4. Reduce heat to low and add spices, cook stirring, until fragrant about 4 minutes.

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5. Add stock, tomatoes, and lentils bring to a boil over high heat. Reduce heat and simmer until lentils soften further and soup has thickened, about 1 hour. Season with salt portion in to bowls and serve.

 

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Considerations

  • Make this soup vegan buy using vegetable stock and olive oil or coconut oil instead of butter.
  • Top soup with avocado, which adds richness to the final product.
  • Add chopped kale or spinach just before serving.

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Seasonal Eating

In recent years there has been more emphasis on eating locally grown produce and the concept of farm to table eating. A central idea within these concepts is seasonal eating. Seasonal eating is eating foods that are in season, harvested at their peak.

When you eat foods that are currently in season you get more nutrients compared to eating foods that are out of season. This is because the foods are picked when they are at their peak.  Foods that are made available in their off season have less nutritional value because they are picked before they ripen so they can be shipped without spoiling. Eating foods at their peak also means more flavor! Seasonal eating also impacts the environment. Shipping foods long distances creates more fuel emissions. Food that is grown locally or regionally does not have to travel as far to get to you, with fewer emissions. Finally each season brings different fruits and vegetables to choose from adding variety to your diet.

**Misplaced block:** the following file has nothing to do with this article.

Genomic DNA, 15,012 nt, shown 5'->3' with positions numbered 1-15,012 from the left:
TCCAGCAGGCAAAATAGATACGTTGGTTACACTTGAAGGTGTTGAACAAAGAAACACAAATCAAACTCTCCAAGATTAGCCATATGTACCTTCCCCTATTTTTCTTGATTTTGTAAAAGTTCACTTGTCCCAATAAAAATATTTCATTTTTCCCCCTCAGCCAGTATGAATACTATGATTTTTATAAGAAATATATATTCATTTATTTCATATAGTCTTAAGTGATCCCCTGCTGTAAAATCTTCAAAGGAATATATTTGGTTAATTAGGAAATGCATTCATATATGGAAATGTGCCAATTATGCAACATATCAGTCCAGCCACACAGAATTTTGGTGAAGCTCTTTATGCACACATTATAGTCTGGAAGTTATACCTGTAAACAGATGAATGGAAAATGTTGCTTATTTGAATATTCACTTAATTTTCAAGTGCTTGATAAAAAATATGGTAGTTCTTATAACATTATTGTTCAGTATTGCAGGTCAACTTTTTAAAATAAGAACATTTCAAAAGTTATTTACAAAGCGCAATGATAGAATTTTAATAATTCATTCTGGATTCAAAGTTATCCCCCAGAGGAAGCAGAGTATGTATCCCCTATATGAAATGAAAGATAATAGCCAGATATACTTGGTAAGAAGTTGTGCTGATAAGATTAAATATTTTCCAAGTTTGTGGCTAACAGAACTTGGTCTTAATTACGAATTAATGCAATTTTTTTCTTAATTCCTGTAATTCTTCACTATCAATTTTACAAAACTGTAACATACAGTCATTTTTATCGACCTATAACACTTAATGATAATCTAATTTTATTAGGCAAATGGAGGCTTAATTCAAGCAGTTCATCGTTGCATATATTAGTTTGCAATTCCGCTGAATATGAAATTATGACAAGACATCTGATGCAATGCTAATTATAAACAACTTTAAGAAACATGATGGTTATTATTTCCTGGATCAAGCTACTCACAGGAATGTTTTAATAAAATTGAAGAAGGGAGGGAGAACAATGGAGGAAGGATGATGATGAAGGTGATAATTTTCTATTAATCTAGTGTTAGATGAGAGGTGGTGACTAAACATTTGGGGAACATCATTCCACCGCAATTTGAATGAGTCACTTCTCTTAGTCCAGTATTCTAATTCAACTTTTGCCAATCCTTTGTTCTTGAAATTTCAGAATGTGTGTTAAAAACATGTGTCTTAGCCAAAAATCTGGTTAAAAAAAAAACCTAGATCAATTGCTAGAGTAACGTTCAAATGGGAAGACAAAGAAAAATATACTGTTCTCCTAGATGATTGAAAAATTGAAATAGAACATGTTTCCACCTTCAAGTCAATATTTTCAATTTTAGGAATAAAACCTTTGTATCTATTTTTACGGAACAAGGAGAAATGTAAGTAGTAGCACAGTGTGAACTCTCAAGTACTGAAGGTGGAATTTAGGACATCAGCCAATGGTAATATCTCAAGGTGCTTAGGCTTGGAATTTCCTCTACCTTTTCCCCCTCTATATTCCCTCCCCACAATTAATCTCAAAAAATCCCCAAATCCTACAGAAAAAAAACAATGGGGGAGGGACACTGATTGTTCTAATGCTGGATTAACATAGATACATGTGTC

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What is in season for fall?

Apples Artichoke
Asian Pear Asparagus
Avocado Beets
Broccoli Brussels Sprouts
Cabbage Carrots
Cauliflower Celery
Chard Cherimoyas
Collards Corn
Cucumber Dates
Eggplant Figs
Grapes Grapefruit
Green Beans Ginger
Guava Kale
Kiwi Kohlrabi
Leeks Lemons
Mushrooms Mustard Greens
Okra Onions
Ranges Passion Fruit
Peppers Persimmons
Pineapple Pomegranates
Potatoes Raspberries
Sapote Spinach
Squash-Summer and Winter varieties Tomatillos
Turnips Yams